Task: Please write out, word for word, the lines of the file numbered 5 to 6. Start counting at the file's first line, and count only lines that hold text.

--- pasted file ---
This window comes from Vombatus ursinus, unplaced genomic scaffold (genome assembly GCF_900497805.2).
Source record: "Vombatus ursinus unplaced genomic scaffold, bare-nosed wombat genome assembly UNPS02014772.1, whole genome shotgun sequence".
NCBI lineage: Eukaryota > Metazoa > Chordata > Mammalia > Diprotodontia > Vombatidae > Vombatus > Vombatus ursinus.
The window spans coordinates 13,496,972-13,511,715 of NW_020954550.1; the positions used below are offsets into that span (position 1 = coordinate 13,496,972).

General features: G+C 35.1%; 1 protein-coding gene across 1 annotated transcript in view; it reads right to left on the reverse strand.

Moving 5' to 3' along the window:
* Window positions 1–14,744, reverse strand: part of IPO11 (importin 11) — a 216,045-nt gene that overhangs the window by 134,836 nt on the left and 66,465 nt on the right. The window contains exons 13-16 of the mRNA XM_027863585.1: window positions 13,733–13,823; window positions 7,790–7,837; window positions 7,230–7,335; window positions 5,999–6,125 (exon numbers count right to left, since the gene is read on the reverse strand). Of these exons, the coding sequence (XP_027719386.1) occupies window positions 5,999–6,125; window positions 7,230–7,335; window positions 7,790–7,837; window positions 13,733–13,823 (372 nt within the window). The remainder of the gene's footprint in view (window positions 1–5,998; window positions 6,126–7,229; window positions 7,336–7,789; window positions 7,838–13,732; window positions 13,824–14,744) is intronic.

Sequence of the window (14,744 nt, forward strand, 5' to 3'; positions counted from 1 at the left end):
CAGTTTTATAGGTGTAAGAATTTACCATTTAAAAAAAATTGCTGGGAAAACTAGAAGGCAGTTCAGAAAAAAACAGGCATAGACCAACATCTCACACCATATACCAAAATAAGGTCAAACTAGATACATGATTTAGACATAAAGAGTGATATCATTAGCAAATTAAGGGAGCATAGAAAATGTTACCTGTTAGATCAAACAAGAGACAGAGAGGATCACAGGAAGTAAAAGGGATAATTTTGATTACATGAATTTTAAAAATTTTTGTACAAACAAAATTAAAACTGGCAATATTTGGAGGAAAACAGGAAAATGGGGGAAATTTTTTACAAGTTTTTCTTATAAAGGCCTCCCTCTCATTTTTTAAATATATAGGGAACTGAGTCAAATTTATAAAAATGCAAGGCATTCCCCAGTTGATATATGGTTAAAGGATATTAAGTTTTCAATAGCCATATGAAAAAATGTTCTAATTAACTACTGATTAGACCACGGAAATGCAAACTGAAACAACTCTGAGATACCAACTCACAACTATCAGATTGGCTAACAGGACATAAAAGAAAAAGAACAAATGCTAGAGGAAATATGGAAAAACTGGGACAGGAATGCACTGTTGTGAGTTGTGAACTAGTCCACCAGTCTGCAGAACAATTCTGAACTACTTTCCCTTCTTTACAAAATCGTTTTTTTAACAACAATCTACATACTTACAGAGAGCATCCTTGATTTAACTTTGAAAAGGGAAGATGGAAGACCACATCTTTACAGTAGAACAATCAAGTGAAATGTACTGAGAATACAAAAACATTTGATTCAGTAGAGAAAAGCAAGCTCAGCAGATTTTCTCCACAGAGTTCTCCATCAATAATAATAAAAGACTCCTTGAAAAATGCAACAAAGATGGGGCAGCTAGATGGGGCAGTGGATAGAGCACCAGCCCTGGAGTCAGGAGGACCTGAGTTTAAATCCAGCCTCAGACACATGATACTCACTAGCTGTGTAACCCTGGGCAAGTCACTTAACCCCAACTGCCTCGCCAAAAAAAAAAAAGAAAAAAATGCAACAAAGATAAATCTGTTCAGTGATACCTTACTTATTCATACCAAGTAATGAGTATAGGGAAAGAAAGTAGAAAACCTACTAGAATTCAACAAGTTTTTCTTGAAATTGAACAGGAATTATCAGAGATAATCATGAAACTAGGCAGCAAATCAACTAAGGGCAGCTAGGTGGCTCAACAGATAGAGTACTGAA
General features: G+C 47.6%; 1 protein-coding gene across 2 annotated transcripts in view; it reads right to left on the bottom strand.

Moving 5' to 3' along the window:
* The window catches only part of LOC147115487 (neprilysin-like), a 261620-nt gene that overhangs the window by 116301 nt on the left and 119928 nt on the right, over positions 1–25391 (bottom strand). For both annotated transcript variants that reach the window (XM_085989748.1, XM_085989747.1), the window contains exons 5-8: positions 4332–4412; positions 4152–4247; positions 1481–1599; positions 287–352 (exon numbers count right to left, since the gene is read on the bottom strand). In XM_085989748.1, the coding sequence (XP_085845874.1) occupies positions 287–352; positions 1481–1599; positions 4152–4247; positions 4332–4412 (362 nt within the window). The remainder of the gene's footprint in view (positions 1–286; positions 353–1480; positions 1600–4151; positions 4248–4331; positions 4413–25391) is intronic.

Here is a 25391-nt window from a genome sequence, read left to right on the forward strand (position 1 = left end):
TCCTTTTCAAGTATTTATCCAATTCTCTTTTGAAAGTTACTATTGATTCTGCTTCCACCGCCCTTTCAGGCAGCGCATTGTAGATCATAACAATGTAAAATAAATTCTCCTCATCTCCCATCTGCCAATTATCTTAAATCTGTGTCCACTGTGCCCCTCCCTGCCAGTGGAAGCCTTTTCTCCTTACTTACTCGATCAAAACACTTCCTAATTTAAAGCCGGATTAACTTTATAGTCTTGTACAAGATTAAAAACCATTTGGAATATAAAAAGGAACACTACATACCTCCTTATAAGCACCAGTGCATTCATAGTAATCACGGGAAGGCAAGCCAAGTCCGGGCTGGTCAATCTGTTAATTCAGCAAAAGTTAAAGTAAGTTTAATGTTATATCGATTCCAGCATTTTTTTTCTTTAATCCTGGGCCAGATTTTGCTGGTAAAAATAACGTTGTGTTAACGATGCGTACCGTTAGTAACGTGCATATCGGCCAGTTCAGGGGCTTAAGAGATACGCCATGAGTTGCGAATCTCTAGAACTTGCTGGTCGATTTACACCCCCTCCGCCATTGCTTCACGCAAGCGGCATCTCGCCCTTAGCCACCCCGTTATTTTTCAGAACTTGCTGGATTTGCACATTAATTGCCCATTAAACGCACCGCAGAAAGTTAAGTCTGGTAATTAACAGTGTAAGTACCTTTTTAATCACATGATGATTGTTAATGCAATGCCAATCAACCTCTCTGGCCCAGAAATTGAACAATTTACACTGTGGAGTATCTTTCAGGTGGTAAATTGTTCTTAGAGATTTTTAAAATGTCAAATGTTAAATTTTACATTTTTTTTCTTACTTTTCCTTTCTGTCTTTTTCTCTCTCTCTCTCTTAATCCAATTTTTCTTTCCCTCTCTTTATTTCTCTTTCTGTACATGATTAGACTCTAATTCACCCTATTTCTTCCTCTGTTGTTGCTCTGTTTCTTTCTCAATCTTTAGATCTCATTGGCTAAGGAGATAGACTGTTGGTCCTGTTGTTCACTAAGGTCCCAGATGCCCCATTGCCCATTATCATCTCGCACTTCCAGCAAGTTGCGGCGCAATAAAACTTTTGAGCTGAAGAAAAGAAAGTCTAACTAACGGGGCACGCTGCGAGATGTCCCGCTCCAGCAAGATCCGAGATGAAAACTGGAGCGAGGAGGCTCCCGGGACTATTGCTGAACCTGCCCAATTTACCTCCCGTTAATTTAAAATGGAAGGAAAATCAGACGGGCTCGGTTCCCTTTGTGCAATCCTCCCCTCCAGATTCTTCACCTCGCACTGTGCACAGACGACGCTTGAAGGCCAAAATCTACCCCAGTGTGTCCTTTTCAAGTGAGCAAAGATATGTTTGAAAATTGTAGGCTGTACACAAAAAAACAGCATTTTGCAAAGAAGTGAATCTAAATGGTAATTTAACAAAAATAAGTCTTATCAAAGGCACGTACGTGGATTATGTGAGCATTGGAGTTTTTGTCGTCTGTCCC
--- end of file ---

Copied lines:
General features: G+C 35.1%; 1 protein-coding gene across 1 annotated transcript in view; it reads right to left on the reverse strand.

Moving 5' to 3' along the window: